The world’s foremost expert on Bordeaux wines offers her advice on buying, drinking and investing

For the last 20 years, Jane Anson has informed the opinions of Bordeaux wine lovers through her in-depth coverage in Decanter magazine, the world’s most respected wine publication. Her honest, independent reviews and granular knowledge of producers across all classifications in Bordeaux stand unrivalled in the wine world.

A journalist by training, Anson fell into wine quite organically. In her early work years, in the 1990s, she lived in Hong Kong, where she became curious about wine and covered some wine stories. “I wasn’t somebody who grew up drinking first growths. I came to wine through just being interested. When I arrived in Bordeaux, I did the same thing. I wanted to understand how it worked.”

Her move to Bordeaux, France, in 2003 was meant to be “for a few years,” she told CNA Luxury. Today, she is well-settled into life there with her husband Francis and two daughters.

Anson (left) at a tasting with cellar master Emmanuelle Fulchi of Chateau Angelus. (Photo: Jane Anson)

Being on the ground of the world’s most admired wine region has given her unfettered access to the closed world of chateaux and classed growths.

“I learned about wine with the Bordelais and not so much from the big figures from abroad,” she added, referring to the industry stalwart like Hugh Johnson and Michael Broadbent, the prominent writers of the day.

Just as well, she shared how she wasn’t part of the Decanter tasting team during the first few years with the magazine.

“I had about five or six years where I was just studying about Bordeaux and getting to know it and tasting with people like Jean Claude Berrouet, who is an ex-winemaker for Petrus. He was a brilliant taster but also a very down to earth.”

From 2017, Anson was nominated Decanter’s sole reviewer, taster, and writer for Bordeaux.

Her body of works also includes four books. The first, Bordeaux Legends, explores the unknown facets of the iconic first growth chateaux, and her latest launch, Inside Bordeaux, deciphers the elusive concept of Bordeaux terroir. It is touted as the definitive guide to the region.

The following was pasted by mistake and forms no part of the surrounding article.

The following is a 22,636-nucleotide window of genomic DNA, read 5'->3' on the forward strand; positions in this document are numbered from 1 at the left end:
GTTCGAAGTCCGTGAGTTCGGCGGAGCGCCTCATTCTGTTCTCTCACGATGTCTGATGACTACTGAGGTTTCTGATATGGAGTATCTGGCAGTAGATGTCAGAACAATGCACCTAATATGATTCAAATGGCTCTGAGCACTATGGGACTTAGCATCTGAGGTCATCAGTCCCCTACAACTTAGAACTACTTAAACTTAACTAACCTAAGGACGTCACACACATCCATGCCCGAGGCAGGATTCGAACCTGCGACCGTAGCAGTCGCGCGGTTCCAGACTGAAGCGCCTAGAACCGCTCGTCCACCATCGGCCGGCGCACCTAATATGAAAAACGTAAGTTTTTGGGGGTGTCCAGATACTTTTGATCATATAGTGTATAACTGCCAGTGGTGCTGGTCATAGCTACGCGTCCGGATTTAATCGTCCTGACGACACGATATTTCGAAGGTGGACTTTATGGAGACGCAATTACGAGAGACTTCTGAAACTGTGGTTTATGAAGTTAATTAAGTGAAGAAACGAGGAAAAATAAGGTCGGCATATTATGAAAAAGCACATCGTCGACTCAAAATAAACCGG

Inside Bordeaux, written by Anson, offers a comprehensive guide to Bordeaux wines. (Photo: Joe Woodhouse)

Part of Anson’s appeal and success lies in three things: A deep knowledge of the region; an insatiable curiosity that compels her to find interesting and engaging ways to tell the story of the Bordelaise; and a warm, conversational, and unassuming style of writing. She speaks to the masses as fluently as she does to the fine wine connoisseur.

We recently caught up with Anson in Singapore, where she was presenting a series of masterclasses for the recently opened 67 Pall Mall. Our choice of beverage was not wine but peppermint tea, as we delved into her latest project, the first-ever Bordeaux based website, janeanson.com.

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JANE, CONGRATULATIONS ON THE NEW SITE. YOU’VE LEFT A COVETED ROLE WITH DECANTER. WHAT WAS THE MOTIVATION BEHIND YOUR MOVE?

I wanted to be more in control of what I was doing, so launching my own site seemed like the most natural thing. I felt I had something to offer that wasn’t out there. There are six to seven websites on Burgundy but there wasn’t one for Bordeaux.

My website is dedicated to Bordeaux, but it’s not just about tasting notes. What I’m trying to do is to think about how we approach wine and to widen the conversation.

WHAT CAN WE EXPECT FROM JANEANSON.COM?

If you drink, collect, buy, sell, or just want to learn about Bordeaux, I hope the site will make that an enjoyable process! It works as a companion to the Inside Bordeaux book to give an evolving and up-to-date picture and lots of specific tasting notes of chateaux verticals and bigger tastings such as En Primeur and In Bottle reports. I use different content formats- articles, podcasts, 67 Pall Mall TV and videos.